Course Hero. "Sir Gawain and the Green Knight Study Guide." Course Hero. 9 Feb. 2017. Web. 21 Jan. 2019. <https://www.coursehero.com/lit/Sir-Gawain-and-the-Green-Knight/>.
Course Hero. (2017, February 9). Sir Gawain and the Green Knight Study Guide. In Course Hero. Retrieved January 21, 2019, from https://www.coursehero.com/lit/Sir-Gawain-and-the-Green-Knight/
(Course Hero, 2017)
Course Hero. "Sir Gawain and the Green Knight Study Guide." February 9, 2017. Accessed January 21, 2019. https://www.coursehero.com/lit/Sir-Gawain-and-the-Green-Knight/.
Course Hero, "Sir Gawain and the Green Knight Study Guide," February 9, 2017, accessed January 21, 2019, https://www.coursehero.com/lit/Sir-Gawain-and-the-Green-Knight/.
The green lace has several meanings. First, it's a love token the Lady of Hautdesert gives freely to Gawain. Then, it's a magical object that gives Gawain the opportunity to transcend his mortality temporarily. Finally, it becomes a symbol of deceit and the lies Gawain will tell to protect the Lady of Hautdesert and himself.
Gawain chooses to wear the green lace as a symbol of his faults and to remind himself he can fail again if he's not careful. The green lace reminds him of the nobility he's shown in his quest, even though he can't achieve perfection. As an intimate garment, the lace represents seduction and illicit romance, reminding Gawain to be vigilant.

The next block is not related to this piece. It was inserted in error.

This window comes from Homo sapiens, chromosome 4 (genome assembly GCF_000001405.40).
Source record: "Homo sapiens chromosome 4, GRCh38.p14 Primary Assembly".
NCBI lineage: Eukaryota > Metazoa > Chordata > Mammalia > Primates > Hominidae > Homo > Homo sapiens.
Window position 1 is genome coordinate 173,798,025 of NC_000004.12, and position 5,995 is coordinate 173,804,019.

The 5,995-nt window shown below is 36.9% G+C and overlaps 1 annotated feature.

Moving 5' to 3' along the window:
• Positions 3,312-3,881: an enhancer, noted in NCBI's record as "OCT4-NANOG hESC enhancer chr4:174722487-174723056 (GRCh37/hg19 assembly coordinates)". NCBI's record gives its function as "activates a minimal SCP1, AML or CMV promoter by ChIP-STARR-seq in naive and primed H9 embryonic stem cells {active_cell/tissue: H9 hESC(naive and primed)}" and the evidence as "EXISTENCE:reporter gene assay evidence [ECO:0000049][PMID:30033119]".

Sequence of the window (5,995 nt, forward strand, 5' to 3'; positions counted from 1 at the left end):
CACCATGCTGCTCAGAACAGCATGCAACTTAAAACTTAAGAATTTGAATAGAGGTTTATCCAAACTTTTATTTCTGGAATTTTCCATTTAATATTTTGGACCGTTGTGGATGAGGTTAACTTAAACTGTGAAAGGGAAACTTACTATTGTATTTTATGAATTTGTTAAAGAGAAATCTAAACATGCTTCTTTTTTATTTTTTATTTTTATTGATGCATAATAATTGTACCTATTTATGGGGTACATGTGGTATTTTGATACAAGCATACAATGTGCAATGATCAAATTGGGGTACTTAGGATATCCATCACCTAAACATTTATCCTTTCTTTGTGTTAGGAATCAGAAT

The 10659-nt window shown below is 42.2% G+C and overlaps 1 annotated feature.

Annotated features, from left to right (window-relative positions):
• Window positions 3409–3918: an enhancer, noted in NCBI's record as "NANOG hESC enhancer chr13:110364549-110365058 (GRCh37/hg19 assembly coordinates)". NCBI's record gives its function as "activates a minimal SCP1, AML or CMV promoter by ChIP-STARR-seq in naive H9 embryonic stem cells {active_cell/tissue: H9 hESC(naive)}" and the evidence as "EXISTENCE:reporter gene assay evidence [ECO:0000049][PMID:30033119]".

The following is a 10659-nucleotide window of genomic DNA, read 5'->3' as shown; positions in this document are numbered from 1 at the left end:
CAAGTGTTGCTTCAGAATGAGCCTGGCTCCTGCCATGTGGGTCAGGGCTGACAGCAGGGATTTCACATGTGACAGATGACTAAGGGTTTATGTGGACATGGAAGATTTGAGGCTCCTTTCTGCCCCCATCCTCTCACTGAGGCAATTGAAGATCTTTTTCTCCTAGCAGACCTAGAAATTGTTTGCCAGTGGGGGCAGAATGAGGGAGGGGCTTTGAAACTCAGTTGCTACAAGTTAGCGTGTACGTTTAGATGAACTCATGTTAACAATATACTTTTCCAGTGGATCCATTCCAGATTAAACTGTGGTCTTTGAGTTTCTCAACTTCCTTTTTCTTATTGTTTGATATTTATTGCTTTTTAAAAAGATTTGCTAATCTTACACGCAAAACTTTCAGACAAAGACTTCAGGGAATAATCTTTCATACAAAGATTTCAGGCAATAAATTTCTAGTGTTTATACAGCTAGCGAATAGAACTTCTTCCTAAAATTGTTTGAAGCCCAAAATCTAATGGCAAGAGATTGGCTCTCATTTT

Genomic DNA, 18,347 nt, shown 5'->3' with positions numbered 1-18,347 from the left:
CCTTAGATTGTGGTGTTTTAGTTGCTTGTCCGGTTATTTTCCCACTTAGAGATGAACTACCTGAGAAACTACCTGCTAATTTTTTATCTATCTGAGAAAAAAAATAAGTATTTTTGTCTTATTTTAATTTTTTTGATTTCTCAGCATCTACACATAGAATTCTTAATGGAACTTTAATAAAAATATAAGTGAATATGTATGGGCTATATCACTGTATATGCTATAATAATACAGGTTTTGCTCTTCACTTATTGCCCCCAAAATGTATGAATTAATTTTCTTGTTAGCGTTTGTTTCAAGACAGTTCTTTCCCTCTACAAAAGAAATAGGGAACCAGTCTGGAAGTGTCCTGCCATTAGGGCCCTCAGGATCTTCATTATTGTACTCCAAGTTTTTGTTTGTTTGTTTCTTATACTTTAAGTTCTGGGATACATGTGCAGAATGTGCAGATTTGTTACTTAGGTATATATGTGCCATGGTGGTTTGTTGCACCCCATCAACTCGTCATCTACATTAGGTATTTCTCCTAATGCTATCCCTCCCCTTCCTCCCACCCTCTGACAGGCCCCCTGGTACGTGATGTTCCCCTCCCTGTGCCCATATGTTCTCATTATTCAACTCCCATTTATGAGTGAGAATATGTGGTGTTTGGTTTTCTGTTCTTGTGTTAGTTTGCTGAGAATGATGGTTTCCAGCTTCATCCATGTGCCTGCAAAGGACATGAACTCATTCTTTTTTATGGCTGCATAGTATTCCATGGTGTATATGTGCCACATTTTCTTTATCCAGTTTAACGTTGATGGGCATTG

The lace is also the color of the Green Knight, the intruder into Camelot's court. Gawain represented Camelot during the challenge, and when he comes home, all the knights in Arthur's court begin to wear a green lace. The lace thus also becomes a symbol of Camelot's imperfection and a foreshadowing of the downfall of Camelot after the poem takes place—which will also be because of lies, deceit, and infidelity.
Unity and balance are important to medieval texts. The pentangle, a shape with interlocking lines, symbolizes not only unity but immortality. Gawain is mortal and his life will end—he prepares for this end as he puts on his armor. But virtue and truth, such as the virtues Gawain is known for, are unending.
The pentangle is a way for Gawain's clothing to represent the symbols of Christianity (the five joys of Mary and the five wounds of Christ) as well as the five virtues of knighthood. The symbolism of the number five is a concrete example of balance in the poem.
The pentangle serves as a reminder to Gawain of who he wants to be as a knight, just as the green lace represents who he really is as a man.
Axes represent industry and physical strength. They also stand for the consequences of people's thoughtless actions. The ax is an instrument of death and an object of honor, showing Gawain the importance of keeping his commitments. The green ax hanging on the wall of Camelot all year reminds Gawain of his commitment to the duel.
Gawain can't truly atone for his misdeeds until the Green Knight has penalized him with the ax. The blood the Green Knight's ax draws from Gawain is symbolic—it's red, the color of Gawain's pentangle, and it represents repentance and honor won through bloodshed.